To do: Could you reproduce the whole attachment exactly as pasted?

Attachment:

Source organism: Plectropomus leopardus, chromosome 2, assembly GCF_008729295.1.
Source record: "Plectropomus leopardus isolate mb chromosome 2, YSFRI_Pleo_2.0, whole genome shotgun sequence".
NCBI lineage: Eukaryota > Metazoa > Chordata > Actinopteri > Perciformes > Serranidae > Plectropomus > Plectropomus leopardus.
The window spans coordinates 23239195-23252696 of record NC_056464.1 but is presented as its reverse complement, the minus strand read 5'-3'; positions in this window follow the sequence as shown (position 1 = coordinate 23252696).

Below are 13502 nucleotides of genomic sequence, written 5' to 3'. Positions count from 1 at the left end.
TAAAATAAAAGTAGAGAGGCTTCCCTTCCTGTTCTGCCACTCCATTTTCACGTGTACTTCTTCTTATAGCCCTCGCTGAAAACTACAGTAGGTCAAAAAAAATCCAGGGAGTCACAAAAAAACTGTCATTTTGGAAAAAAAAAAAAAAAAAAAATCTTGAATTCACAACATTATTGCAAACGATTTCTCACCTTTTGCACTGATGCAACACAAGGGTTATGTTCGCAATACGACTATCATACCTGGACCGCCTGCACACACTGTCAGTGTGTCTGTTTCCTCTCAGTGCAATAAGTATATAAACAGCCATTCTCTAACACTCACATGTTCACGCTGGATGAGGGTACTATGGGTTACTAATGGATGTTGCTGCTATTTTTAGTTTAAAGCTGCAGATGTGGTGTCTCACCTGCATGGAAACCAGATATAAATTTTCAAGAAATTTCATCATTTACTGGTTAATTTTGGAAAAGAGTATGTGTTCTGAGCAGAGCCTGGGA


Source organism: Plectropomus leopardus, chromosome 2, assembly GCF_008729295.1.
Source record: "Plectropomus leopardus isolate mb chromosome 2, YSFRI_Pleo_2.0, whole genome shotgun sequence".
NCBI lineage: Eukaryota > Metazoa > Chordata > Actinopteri > Perciformes > Serranidae > Plectropomus > Plectropomus leopardus.
The window spans coordinates 23239195-23252696 of record NC_056464.1 but is presented as its reverse complement, the minus strand read 5'-3'; positions in this window follow the sequence as shown (position 1 = coordinate 23252696).

Below are 13502 nucleotides of genomic sequence, written 5' to 3'. Positions count from 1 at the left end.
TAAAATAAAAGTAGAGAGGCTTCCCTTCCTGTTCTGCCACTCCATTTTCACGTGTACTTCTTCTTATAGCCCTCGCTGAAAACTACAGTAGGTCAAAAAAAATCCAGGGAGTCACAAAAAAACTGTCATTTTGGAAAAAAAAAAAAAAAAAAAATCTTGAATTCACAACATTATTGCAAACGATTTCTCACCTTTTGCACTGATGCAACACAAGGGTTATGTTCGCAATACGACTATCATACCTGGACCGCCTGCACACACTGTCAGTGTGTCTGTTTCCTCTCAGTGCAATAAGTATATAAACAGCCATTCTCTAACACTCACATGTTCACGCTGGATGAGGGTACTATGGGTTACTAATGGATGTTGCTGCTATTTTTAGTTTAAAGCTGCAGATGTGGTGTCTCACCTGCATGGAAACCAGATATAAATTTTCAAGAAATTTCATCATTTACTGGTTAATTTTGGAAAAGAGTATGTGTTCTGAGCAGAGCCTGGGA